Results and discussion
Optimization of different parameters to generate homogenized insulin NPs
The pH of the mixing solution and the ratio of the chitosan and insulin were two critical factors affecting the particle size and encapsulation efficiency (EE) of the final NPs, as they directly influenced the ionotropic gelation process15. The pH of the mixing solution was shown to have high associations with both particle size and encapsulation efficiency (Fig. 1a). As shown in Fig. 1a, the mean particle size (nm) dropped, and EE increased remarkably with pH increased from 4.0 to 6.0, while the mean particle size started to increase and the EE remained the same once the pH increased to 6.5. With increasing the ratio of chitosan to insulin, the mean particle size kept increasing as well. Besides, no change in the EE was observed when the nanoparticles were prepared under a chitosan/insulin mass ratio higher than 2.5:1 (w/w) (Fig. 1b). Accordingly, the optimal preparing condition in this research (pH 6.0 and chitosan/insulin mass ratio of 2.5:1) was used to prepare insulin-loaded nanoparticles for further studies. With this preparation condition, the insulin NPs were optimized to 318 nm of mean particle size (Fig. 1c), 0.18 of PDI, 99.4% of entrapment efficiency, 9.8 mv of zeta potential 25.01% (m/m) of insulin loading content. Based on the transmission electron microscope (TEM) results, the optimized nanoparticles were roughly spherical and discrete with relatively uniform size (Fig. 1d).
It is well known that chitosan is a weak polyelectrolyte with a pKa of 6.5. It is positively charged in acidic media because its main amino groups are protonated by hydrogen ions15. It is, therefore, frequently utilized as a carrier for encapsulation of negatively charged macromolecules. In this study, chitosan was used to encapsulate insulin with an isoelectric point of 5.3. Since the chitosan served as a coating material, with the increase of its ratio, the thickness of the outer layer of the NPs increased accordingly, resulting in a larger mean particle size. Additionally, higher content of chitosan can encapsulate more insulin. In our case, the highest EE was achieved once the ratio of chitosan and insulin reached 2.5:1, and no significant change in the EE was observed when the ratio kept increasing.
Apart from the chitosan and insulin ratio, pH also played an essential role in NPs preparation. Gan et al.17 investigated the influence of pH on chitosan NPs particle size. They found that the particle size showed a continuous decrease before the pH reached the value of 6.0, and a significant increase in size was observed at pH > 6.0, which agrees with our observations. This phenomenon is because as pH rises, insulin molecules gain a negative surface charge, thus, favoring electrostatic interactions with the chitosan/ Sodium tripolyphosphate (TPP) complex and resulting in small particle sizes and high EE. However, when pH was tuned to 6.5, deprotonation of amino groups on chitosan occurred, leading to the folding of chitosan18. Thus, high pH caused fewer amino ions to be exposed to TPP and insulin, resulting in low crosslinking and eventually larger mean particle size and low EE.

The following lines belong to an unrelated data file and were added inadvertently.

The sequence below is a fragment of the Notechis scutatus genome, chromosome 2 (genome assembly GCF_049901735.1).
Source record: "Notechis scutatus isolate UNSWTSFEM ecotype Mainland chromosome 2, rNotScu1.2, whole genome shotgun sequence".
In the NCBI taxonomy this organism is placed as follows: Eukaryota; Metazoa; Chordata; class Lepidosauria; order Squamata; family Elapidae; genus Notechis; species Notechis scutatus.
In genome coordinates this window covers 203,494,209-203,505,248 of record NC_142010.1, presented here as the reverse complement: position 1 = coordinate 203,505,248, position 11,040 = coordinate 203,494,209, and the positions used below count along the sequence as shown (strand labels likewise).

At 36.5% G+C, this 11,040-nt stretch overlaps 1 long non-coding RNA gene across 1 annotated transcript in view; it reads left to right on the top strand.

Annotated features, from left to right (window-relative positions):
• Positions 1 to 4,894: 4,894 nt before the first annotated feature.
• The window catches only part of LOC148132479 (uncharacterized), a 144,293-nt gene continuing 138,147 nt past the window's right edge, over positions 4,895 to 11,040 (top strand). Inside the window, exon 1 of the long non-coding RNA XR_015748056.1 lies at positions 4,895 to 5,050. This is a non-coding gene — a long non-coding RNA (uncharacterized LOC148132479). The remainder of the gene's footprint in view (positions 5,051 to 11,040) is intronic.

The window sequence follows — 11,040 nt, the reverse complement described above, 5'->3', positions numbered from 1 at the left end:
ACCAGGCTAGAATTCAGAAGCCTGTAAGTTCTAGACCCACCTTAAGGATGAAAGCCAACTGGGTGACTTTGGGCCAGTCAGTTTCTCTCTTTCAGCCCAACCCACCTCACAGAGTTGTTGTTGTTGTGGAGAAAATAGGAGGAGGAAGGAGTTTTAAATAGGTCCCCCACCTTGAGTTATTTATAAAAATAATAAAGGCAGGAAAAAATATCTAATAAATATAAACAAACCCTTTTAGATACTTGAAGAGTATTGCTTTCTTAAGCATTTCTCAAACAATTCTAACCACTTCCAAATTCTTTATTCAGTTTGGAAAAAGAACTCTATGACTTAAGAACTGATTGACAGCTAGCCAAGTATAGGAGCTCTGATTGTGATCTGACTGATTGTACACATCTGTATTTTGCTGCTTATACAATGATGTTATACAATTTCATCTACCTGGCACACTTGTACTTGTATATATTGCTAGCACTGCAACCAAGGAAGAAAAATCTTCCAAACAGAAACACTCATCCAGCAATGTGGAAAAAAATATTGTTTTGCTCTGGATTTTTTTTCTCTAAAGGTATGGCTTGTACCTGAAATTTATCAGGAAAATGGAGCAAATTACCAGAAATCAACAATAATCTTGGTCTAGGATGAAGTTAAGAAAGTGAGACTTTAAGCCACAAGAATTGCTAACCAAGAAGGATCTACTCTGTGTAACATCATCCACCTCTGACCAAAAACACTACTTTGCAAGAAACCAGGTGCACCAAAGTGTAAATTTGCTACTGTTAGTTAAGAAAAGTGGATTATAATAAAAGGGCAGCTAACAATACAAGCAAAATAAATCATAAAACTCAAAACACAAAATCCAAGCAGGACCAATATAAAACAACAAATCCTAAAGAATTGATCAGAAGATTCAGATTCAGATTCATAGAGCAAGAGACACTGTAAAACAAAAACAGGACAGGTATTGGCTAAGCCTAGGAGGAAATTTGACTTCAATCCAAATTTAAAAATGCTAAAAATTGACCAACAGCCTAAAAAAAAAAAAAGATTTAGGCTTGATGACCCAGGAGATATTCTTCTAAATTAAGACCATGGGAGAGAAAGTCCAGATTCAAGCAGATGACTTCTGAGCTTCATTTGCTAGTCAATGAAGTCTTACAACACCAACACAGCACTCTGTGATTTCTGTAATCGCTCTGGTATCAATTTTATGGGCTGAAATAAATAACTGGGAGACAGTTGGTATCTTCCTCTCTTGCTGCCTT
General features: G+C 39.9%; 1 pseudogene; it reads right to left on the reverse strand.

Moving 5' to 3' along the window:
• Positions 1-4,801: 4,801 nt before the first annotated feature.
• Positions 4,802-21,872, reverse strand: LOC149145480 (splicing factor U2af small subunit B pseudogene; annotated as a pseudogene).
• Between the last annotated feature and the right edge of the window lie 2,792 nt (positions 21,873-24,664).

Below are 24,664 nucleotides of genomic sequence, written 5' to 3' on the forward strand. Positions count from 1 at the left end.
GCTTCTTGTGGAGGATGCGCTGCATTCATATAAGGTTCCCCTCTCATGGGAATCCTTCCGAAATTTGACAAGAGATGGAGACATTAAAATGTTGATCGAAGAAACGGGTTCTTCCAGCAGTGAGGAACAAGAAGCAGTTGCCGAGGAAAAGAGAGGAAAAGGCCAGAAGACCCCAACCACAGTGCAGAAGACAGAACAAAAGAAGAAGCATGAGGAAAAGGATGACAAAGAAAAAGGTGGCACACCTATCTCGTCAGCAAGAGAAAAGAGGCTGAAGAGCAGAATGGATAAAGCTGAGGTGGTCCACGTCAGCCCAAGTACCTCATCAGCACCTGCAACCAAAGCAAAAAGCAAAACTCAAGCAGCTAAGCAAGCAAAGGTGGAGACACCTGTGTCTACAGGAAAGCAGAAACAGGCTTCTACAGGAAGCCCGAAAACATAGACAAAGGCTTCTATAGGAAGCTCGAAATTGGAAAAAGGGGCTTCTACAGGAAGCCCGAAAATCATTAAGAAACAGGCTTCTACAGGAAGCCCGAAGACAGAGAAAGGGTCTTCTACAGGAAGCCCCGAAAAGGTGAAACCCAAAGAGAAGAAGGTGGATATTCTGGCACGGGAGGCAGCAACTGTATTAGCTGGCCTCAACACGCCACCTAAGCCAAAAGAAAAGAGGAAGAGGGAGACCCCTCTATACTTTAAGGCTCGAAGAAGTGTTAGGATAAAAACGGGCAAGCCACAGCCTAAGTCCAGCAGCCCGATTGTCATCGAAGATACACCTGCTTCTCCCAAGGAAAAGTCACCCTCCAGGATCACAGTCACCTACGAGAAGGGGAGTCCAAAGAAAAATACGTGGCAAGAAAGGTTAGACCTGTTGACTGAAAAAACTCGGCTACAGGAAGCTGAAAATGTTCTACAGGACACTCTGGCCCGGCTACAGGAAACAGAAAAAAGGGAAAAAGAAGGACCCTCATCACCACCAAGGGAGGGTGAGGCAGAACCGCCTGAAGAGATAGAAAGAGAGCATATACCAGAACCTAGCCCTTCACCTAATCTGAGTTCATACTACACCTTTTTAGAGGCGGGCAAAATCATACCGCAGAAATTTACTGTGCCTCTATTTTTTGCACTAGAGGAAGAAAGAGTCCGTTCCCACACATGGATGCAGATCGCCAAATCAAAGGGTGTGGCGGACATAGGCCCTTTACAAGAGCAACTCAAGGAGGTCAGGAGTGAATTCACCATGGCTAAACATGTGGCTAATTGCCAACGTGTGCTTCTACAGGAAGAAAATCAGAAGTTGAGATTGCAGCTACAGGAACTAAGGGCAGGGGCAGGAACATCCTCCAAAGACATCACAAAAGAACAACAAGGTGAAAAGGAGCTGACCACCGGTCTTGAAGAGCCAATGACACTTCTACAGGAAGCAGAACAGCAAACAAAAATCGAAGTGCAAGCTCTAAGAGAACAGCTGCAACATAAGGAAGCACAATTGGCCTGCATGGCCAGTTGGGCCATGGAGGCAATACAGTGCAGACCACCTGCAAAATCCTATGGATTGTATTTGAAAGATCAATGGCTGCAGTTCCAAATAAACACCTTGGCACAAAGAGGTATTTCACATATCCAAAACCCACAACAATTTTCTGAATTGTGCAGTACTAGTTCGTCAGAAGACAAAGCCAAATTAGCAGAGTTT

Characterization of the dehydration NPs
Analyzing the morphological properties of freeze-dried and spray-dried NPs can guide selecting better dehydration and powder formation techniques. The preferred approach should provide drug stability, uniform particles shape, high drug loading, and good solubility in the original solution. In this study, to better compare the two techniques, insulin NPs with or without 1% of mannitol were used for the dehydration process. Mannitol was used as a bulking agent or cryoprotectants in various dry powder formulations for freeze-drying and spray drying. For the freeze-dried insulin NPs with no mannitol, as shown in Fig. 2a, a highly porous powder structure with large, irregular, and rough surfaces was observed under the scanning electron microscope (SEM). Almost no discrete particles could be detected in the powder after dehydration (Fig. 2e). These results indicated that most NPs were broken down during freeze-drying without any cryoprotectants. For both freeze-dried and spray-dried insulin NPs with 1% of mannitol, a spherical shape with a smooth surface of NPs was observed (Fig. 2b, d, f, h). The insulin NPs spray-dried with no mannitol kept their spherical shape but had a wrinkled surface (Fig. 2c). The spherical and wrinkled surfaces were further discussed in the following release behavior and cell uptake tests. Based on the visible appearance of the dry NPs, the NPs spray-dried with no mannitol and NPs freeze-dried and spray-dried with mannitol were all resulted in fine NPs powders (Fig. 2f, g, h). Higher surface area between the surface of microparticles induces a higher solubility and, thus, a higher release rate19.
During freeze-drying, mannitol acted as a cryoprotection agent, remaining in amorphous forms and preventing the NPs from damage by the ice crystal19. In contrast, there is no freezing step during the spray drying process. The mannitol was therefore not necessary in this method. In fact, as discussed earlier, spray-dried NPs without mannitol produced finer NPs. However, the mannitol could still serve as a bulking agent in the spray drying process to impart NPs a more spherical structure20 (Fig. 2d), which could help obtain a uniform release behavior of such encapsulated NPs. Moreover, it was evident that some large particles can be detected in both freeze-dried and spray-dried insulin NPs with mannitol (Fig. 2b, d), which probably resulted from the accumulation of mannitol in the particle's core alongside insulin inside the encapsulating layer of chitosan. Noticeably, in this study, to make sure that the spherical structure can remain intact after the dehydration, the ratio of mannitol and chitosan was kept at 5:1 so that the high amount of bulking agent can also enlarge the particle size of the dry NPs.